House of Representatives expected to pass a democratic measure terminating President Trump’s declared emergency on border
U.S. House lawmakers on Tuesday are expected to pass a Democratic measure annulling President Donald Trump’s declared emergency on the southern border, an effort that appeared to earn growing support among Senate Republicans.
Trump’s Feb. 15 emergency declaration gives him access to billions of dollars to construct his wall on the Mexican border, beyond the nearly $1.4 billion that Congress allocated for construction of border barriers. But the House of Representatives, run since January by Democrats, has the support necessary to terminate the emergency, dealing a stern rebuke to a president controversially seeking to expand his executive powers.
Should the measure clear Congress and reach his desk, Trump would be cornered into issuing the first veto of his presidency, an embarrassing development because the measure seeks to directly rein in the president’s authority.
The House vote, expected Tuesday afternoon, will serve to “defend our democracy,” Speaker Nancy Pelosi told reporters on Monday.
Trump’s top Democratic rival in Congress warned that his emergency order was tantamount to an unconstitutional attempt to seize executive authority by taking lawmaker’s power to control how federal funds are spent. “The president’s power grab usurps that responsibility and fundamentally violates the balance of power envisioned by our founders,” said Pelosi, who has noted that the measure already has 226 supporters in the 435-member body.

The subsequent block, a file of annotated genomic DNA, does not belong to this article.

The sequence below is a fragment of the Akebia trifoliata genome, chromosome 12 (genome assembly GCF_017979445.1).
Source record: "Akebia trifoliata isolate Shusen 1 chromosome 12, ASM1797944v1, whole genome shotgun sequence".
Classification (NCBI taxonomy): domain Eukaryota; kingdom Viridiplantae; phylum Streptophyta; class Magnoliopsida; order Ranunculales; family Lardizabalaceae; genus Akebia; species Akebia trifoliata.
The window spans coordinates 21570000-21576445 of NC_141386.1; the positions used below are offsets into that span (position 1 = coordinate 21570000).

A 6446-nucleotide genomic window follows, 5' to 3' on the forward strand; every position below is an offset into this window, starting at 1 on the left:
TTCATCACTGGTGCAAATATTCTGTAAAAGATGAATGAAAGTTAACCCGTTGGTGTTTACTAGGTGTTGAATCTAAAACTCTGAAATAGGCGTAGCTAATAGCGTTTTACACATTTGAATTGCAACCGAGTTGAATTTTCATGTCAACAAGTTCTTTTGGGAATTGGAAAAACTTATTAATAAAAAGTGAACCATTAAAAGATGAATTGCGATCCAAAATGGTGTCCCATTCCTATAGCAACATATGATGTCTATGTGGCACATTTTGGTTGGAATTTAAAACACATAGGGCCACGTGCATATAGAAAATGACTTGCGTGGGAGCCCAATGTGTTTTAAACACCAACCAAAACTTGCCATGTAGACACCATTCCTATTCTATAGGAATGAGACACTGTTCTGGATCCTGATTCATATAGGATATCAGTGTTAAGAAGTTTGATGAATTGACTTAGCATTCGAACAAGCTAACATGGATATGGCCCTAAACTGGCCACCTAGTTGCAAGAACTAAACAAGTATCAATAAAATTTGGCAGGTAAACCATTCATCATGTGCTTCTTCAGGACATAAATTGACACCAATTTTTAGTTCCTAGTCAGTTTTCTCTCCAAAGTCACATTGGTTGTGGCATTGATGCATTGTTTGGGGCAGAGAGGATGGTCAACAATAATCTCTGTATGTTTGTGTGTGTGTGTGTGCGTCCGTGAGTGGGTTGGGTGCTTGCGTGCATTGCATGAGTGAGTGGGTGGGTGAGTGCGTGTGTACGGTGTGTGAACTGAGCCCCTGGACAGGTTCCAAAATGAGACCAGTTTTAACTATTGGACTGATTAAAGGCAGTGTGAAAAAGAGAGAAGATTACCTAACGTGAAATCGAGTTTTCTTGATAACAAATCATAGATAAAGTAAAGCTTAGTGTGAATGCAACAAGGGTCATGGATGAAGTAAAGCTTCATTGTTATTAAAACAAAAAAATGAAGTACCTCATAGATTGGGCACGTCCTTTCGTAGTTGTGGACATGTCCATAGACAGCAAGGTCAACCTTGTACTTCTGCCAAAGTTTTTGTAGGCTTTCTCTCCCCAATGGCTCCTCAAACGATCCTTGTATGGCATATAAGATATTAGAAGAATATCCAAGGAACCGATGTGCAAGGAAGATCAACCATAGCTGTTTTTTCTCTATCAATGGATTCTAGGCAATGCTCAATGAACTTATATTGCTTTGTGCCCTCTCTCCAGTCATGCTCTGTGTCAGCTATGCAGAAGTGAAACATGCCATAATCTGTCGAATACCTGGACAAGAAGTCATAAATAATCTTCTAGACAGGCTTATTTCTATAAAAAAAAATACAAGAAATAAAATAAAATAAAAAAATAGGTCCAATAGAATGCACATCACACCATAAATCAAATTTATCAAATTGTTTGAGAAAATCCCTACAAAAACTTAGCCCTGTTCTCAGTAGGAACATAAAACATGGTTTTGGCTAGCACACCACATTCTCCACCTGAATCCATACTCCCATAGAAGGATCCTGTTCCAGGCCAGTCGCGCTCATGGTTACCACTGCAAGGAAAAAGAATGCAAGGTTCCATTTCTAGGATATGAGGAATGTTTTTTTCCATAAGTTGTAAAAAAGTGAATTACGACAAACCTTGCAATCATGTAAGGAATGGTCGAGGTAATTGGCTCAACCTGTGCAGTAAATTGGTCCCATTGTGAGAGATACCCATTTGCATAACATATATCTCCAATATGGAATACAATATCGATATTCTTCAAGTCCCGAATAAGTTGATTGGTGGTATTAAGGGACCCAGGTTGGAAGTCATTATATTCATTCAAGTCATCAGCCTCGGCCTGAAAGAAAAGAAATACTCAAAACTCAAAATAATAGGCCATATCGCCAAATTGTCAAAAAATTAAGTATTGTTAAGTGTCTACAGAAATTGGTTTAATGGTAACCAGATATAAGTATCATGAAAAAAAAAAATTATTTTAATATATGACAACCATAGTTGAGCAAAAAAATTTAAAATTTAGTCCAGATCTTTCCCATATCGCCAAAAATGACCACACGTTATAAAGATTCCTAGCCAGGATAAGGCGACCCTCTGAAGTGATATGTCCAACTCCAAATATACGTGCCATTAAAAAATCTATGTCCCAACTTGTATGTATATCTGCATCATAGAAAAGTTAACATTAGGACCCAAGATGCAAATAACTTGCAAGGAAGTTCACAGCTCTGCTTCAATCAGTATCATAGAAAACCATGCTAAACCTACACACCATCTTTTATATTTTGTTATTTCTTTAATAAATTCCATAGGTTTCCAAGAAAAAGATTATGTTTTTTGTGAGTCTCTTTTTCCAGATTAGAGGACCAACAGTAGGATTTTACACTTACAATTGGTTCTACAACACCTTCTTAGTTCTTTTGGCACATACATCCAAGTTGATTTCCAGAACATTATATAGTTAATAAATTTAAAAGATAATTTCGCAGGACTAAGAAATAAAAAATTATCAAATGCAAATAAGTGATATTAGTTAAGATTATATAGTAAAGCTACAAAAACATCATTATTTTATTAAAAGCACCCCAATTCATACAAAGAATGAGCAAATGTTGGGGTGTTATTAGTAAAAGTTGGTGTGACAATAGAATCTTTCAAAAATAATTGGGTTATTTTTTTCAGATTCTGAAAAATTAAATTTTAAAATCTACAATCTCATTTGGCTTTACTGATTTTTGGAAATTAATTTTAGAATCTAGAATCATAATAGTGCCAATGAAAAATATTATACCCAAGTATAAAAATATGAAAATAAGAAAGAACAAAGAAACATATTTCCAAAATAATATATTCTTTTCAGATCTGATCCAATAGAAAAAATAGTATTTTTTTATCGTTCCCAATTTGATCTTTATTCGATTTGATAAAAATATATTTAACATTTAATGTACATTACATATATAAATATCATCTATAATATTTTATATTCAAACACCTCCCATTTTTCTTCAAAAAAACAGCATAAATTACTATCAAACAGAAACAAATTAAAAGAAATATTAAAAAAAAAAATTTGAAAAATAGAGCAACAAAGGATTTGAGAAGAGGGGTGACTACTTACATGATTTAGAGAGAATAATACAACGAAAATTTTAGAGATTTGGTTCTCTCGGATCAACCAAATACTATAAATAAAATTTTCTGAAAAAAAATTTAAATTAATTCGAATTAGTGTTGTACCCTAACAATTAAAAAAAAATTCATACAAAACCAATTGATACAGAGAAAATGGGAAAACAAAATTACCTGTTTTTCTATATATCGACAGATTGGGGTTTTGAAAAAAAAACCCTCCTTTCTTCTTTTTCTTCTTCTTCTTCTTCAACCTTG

After clearing the House, the measure would receive a vote in the U.S. Senate. Republicans control the chamber, 53-47, but several senators in Trump’s party returned to Washington after a one-week break to express deep reservations about Trump’s end run around Congress to obtain wall funding.
Trump sought to head them off early Monday, saying he hoped Republicans “don’t get led down the path of weak and ineffective Border Security.”
“Be strong and smart,” Trump tweeted. “Don’t fall into the Democrats ‘trap’ of Open Borders and Crime!”
Trump and the White House have pressed on with plans to repurpose more than $6 billion from other sources, mostly already-allocated funds in the Defense Department budget. He has repeatedly declared that rampant illegal immigration is fuelling a border crisis, leading to higher crime and strains on public services.
Two key groups—dozens of Republican former lawmakers, and a bipartisan group of former national security officers including secretaries of defense and CIA directors—spoke out strongly against the emergency declaration.
In open letters on Monday, they warned of an abuse of the framework of the U.S. Constitution. “Under no plausible assessment of the evidence is there a national emergency today that entitles the president to tap into funds appropriated for other purposes to build a wall at the southern border,” said the 58 national security officials, who include former secretaries of state Madeleine Albright and John Kerry, and George W. Bush’s undersecretary of state Nicholas Burns.
As pressure in Washington mounted, some Republican lawmakers appeared to buckle. GOP Senator Thom Tillis said in a column that while Trump is “rightfully frustrated with Congress’s inaction” on border security, the president made a mistake declaring an emergency and Tillis will support the Democrats’ resolution of disapproval.
“I have grave concerns when our institution looks the other way at the expense of weakening Congress’s power,” he wrote in The Washington Post.
Senators Lisa Murkowski and Susan Collins have also signaled their likelihood to support the resolution. “The emergency course is not one I favor,” Senator Mitt Romney told reporters. “I don’t think you solve one problem by creating another one, which is taking money out of military construction — and there’s separation of powers [issues] as well,” added Senator Marco Rubio. “I don’t like it, and my vote will reflect that.”
If all Senate Democrats support the resolution, only four Republicans would be needed for it to pass the Senate.
Trump has said he is “100 percent” certain to issue a veto, deepening a political showdown on Capitol Hill and setting up a series of legal battles. Republicans have said Democrats likely do not have the votes—two-thirds majorities required in both chambers—to override a Trump veto.